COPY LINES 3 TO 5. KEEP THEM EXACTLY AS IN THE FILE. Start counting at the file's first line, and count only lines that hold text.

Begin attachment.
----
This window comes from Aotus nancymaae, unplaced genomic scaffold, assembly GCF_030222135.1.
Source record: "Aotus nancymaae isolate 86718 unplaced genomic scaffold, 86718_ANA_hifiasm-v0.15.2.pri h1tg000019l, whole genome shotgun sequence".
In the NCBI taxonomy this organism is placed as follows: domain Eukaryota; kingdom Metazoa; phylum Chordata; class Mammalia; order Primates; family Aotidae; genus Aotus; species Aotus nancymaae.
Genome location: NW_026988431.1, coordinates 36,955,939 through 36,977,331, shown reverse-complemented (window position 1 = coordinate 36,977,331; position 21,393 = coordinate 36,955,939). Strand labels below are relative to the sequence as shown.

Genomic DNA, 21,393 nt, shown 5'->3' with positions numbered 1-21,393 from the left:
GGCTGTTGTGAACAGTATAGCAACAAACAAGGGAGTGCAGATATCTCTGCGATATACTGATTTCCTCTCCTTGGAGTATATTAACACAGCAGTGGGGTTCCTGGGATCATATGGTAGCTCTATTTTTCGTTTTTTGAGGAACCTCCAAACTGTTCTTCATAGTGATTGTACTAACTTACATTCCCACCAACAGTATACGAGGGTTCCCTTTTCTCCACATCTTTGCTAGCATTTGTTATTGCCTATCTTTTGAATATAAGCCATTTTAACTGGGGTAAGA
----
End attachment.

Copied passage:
In the NCBI taxonomy this organism is placed as follows: domain Eukaryota; kingdom Metazoa; phylum Chordata; class Mammalia; order Primates; family Aotidae; genus Aotus; species Aotus nancymaae.
Genome location: NW_026988431.1, coordinates 36,955,939 through 36,977,331, shown reverse-complemented (window position 1 = coordinate 36,977,331; position 21,393 = coordinate 36,955,939). Strand labels below are relative to the sequence as shown.

Genomic DNA, 21,393 nt, shown 5'->3' with positions numbered 1-21,393 from the left: